DBA uncovers major recruitment challenge faced by UK consultancies

The Design Business Association’s (DBA)Annual Survey Report points to recruitment issues at studios, compounded by many out-of-work designers setting up on their own.

Recruiting and retaining staff is one of the biggest concerns among design businesses in 2021, according to the Design Business Association’s (DBA) Annual Survey Report 2021.

Despite DBA members losing on average 10% of their workforce last year because of the pressures of the pandemic, the organisation’s annual survey suggests many are now struggling to find talent to fill their ranks.

“Freelancers have been able to fill required gaps”

“The data is telling us that design businesses are having trouble recruiting good talent,” says DBA head of services Adam Fennelow.

Many of the talented designers who lost their job last year, he says, have since pivoted their work and for whatever reason are not necessarily interested in filling the spaces studios have.

“Plenty turned their hand to their own business, have gone freelance, turned a side hustle into a success or have otherwise set up their own practice,” Fennelow explains.

On a related note, the number of freelancers engaged by studios has experienced a minimal change. This was not expected, Fennelow says, given the general thought that freelancers would be severely negatively impacted by the pandemic and studios tightening purse strings. “It seems freelancers have been able to fill required gaps,” he says.

“It’s not a lack of willingness”

The recruitment issue is not one that can be completely solved with graduate and more junior roles. “Businesses are really in need of people who can hit the ground running,” says Fennelow, adding that shrunken staff numbers mean time is precious.

For the same reason, the number of internships on offer from studios has reduced, with 12% fewer offering places than last year. “It’s not a lack of willingness, more an act of preservation,” he says.

It is not known how these decisions will affect the talent pool of designers in the coming years, but as findings suggest, this could further impact the ability for studios to find the experienced talent they need.

Beyond recruitment, studios are keen to retain their talent staff. This has led to 94% of businesses giving pay rises to staff below director level.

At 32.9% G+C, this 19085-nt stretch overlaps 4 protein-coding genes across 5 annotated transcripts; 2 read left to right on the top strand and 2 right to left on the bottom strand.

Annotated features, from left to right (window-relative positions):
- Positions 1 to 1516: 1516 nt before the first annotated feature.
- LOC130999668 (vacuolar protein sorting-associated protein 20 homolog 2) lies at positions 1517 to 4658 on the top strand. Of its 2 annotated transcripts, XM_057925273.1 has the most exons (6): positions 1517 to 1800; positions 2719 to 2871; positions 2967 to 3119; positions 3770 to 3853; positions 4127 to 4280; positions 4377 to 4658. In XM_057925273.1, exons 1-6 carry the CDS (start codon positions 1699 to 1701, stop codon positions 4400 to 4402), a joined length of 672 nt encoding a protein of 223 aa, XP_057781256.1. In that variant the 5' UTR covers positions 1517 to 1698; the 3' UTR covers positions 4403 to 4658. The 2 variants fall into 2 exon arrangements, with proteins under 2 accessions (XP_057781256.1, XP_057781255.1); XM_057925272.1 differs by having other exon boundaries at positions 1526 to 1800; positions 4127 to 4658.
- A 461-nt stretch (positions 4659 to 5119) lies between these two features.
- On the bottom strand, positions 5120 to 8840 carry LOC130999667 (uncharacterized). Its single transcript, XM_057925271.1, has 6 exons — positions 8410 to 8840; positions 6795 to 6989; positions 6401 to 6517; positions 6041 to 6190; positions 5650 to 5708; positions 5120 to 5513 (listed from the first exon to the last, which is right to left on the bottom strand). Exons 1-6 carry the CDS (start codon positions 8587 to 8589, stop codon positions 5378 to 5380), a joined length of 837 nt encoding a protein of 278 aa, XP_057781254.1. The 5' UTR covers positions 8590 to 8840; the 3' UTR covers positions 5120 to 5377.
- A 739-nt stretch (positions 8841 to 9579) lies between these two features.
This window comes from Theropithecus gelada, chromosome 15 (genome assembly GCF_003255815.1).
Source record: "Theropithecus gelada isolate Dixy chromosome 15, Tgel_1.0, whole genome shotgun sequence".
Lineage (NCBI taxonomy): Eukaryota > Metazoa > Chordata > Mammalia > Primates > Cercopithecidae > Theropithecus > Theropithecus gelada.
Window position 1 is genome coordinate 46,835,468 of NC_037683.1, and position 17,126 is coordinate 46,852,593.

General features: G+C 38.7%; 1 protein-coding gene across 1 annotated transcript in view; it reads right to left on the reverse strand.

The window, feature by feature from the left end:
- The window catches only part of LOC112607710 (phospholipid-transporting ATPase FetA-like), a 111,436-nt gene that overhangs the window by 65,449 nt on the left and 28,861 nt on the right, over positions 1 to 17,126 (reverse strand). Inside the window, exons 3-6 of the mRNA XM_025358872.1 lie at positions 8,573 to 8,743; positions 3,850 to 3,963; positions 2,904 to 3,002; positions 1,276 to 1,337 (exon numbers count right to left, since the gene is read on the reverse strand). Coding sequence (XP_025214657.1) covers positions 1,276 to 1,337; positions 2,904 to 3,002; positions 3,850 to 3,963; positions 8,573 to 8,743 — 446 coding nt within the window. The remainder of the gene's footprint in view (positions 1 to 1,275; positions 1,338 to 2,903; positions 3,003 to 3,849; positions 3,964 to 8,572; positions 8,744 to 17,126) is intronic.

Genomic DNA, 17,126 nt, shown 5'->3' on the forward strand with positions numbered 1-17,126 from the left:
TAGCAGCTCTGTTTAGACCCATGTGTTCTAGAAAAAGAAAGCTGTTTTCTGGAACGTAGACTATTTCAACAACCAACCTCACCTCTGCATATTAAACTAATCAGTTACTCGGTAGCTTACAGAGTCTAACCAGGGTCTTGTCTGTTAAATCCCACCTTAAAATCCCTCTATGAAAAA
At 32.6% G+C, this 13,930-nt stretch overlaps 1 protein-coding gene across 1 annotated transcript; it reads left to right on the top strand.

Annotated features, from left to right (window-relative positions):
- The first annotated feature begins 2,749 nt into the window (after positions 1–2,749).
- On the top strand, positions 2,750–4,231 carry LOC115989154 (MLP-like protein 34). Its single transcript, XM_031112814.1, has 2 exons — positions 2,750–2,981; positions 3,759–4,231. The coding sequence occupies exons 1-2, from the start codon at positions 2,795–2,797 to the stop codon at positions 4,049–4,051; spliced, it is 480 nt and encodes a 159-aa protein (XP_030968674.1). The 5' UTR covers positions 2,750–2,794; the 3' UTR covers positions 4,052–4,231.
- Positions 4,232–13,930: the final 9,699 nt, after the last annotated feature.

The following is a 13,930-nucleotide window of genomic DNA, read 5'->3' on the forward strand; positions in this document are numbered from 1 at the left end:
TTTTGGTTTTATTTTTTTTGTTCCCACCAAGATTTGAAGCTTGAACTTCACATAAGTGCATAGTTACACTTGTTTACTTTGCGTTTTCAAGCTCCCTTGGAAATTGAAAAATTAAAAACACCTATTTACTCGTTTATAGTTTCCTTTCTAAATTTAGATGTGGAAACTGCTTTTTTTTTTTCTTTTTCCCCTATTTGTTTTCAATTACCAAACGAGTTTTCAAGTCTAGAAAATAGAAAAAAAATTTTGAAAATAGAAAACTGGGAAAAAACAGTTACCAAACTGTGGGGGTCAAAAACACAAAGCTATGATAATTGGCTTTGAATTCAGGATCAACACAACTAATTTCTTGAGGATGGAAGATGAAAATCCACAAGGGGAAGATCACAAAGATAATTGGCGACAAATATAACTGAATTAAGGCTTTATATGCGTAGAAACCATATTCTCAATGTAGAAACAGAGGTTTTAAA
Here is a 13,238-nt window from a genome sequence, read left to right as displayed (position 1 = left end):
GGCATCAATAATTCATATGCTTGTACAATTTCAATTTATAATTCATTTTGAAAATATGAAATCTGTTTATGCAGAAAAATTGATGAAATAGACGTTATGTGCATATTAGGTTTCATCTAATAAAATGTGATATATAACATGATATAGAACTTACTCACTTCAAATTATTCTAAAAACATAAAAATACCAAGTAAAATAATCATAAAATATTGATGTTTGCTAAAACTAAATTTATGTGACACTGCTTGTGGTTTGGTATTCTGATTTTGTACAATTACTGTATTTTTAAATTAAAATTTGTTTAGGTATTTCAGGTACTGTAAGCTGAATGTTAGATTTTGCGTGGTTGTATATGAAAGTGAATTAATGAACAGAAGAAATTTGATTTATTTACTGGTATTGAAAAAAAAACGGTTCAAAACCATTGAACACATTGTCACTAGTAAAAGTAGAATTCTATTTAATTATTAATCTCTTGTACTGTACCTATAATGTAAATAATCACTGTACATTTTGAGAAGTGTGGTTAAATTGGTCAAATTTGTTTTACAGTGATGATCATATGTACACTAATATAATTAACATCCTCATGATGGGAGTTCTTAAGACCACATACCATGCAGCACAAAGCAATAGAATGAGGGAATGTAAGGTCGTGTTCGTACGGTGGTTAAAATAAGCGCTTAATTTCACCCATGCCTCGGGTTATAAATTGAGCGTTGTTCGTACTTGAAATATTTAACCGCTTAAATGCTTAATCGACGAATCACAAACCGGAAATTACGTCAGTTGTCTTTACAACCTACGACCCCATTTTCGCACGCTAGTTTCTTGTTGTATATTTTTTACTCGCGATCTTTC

“It could have been worse”

Not all findings in the Annual Survey Report are cause for concern. The design industry as a whole is considerably more positive in 2021 than last year, with some three quarters reporting a “positive confidence level” score.

This year’s report has been compiled and will be published in a very different set of circumstances compared to last year. As Fennelow explains, the data for each Annual Survey is collected in May and June – so 2020’s numbers were a temperature check for an industry right in the centre of the pandemic.

“This positivity is the highlight of the report,” he says. “Businesses have been through a hard time, but generally the thinking is that it could have been worse for most – we’re generally over the worst of it now.”

As for why he thinks design businesses were largely able to whether the pandemic storm, Fennelow points to the agility of the sector. “We were able to move to home working quite quickly, and were able to utilise the government’s furlough scheme well,” he says.

You can find out more about the report on the DBA website.

Hide Comments (2)Show Comments (2)
  • Jane October 13, 2021 at 11:11 am

    As a midlife creative director I am availible…!

  • Dan October 13, 2021 at 6:56 pm

    Hardly a big surprise is it.

    Opening the article with “Despite DBA members losing on average 10% of their workforce last year…” should more honestly state: “Despite DBA members shedding/firing/dumping on average 10% of their workforce last year…” sort of answers the question, especially when Mr Fennelow states that (talented designers) “for whatever reason are not necessarily interested in filling the spaces studios have…”

    Why would they, the talented designers, again throw in their lot with studios that would probably drop them again when times get tough. No security, no loyalty, no love. Better the devil you know.

    Really not too hard to picture why this is happening is it?

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